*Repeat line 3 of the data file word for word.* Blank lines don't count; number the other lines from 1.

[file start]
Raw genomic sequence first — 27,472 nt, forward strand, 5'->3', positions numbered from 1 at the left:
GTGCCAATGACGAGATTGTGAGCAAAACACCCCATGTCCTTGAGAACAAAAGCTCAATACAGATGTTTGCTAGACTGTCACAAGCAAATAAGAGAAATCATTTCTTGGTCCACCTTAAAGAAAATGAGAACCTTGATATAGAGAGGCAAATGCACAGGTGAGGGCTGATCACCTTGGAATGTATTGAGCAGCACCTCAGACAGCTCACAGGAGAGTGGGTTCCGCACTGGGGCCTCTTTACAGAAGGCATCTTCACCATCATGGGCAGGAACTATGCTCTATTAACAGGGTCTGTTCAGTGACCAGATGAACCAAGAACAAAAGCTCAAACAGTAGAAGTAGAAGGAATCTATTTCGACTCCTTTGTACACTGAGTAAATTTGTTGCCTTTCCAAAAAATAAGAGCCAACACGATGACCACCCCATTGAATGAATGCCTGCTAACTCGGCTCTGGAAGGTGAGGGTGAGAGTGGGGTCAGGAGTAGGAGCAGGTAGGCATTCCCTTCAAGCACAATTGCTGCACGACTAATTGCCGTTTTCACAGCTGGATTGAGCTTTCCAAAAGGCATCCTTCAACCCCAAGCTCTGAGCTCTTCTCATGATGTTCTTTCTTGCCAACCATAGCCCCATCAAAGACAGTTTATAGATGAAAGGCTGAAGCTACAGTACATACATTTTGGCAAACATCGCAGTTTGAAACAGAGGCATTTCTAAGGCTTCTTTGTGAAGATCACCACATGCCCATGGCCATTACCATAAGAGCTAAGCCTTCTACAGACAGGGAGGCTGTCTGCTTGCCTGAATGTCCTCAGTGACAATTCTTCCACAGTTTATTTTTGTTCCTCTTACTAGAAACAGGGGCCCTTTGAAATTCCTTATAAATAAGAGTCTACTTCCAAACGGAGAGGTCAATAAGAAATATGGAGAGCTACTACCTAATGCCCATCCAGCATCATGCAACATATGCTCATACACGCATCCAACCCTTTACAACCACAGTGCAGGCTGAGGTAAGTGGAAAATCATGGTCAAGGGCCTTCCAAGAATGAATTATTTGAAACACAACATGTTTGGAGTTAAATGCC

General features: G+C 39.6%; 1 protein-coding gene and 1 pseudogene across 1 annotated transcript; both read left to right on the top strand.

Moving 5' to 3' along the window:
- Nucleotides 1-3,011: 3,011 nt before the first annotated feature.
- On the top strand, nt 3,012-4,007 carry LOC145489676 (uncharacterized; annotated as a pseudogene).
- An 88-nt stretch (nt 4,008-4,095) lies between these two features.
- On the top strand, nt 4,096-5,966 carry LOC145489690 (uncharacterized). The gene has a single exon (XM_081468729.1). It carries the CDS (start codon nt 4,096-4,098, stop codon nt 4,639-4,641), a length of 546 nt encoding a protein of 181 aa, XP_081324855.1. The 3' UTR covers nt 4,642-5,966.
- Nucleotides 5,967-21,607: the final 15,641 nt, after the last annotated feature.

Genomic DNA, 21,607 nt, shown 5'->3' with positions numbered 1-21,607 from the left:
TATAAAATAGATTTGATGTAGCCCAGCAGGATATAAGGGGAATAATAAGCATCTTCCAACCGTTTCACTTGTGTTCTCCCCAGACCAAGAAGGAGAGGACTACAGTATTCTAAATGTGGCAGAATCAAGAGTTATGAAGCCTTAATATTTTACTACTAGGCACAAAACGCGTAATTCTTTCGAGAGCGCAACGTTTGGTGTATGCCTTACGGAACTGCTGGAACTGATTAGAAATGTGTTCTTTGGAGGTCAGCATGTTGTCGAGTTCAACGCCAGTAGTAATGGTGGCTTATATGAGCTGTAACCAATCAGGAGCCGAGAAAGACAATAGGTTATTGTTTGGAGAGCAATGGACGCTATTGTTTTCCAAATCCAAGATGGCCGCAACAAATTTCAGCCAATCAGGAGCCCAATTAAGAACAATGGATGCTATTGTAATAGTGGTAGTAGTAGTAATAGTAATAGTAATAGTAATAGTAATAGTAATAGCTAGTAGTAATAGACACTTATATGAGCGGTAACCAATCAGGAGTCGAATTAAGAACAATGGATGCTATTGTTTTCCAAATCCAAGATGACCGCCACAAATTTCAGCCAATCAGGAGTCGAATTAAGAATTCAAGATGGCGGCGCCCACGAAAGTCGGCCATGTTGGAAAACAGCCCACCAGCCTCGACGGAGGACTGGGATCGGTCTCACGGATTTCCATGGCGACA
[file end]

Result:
General features: G+C 39.6%; 1 protein-coding gene and 1 pseudogene across 1 annotated transcript; both read left to right on the top strand.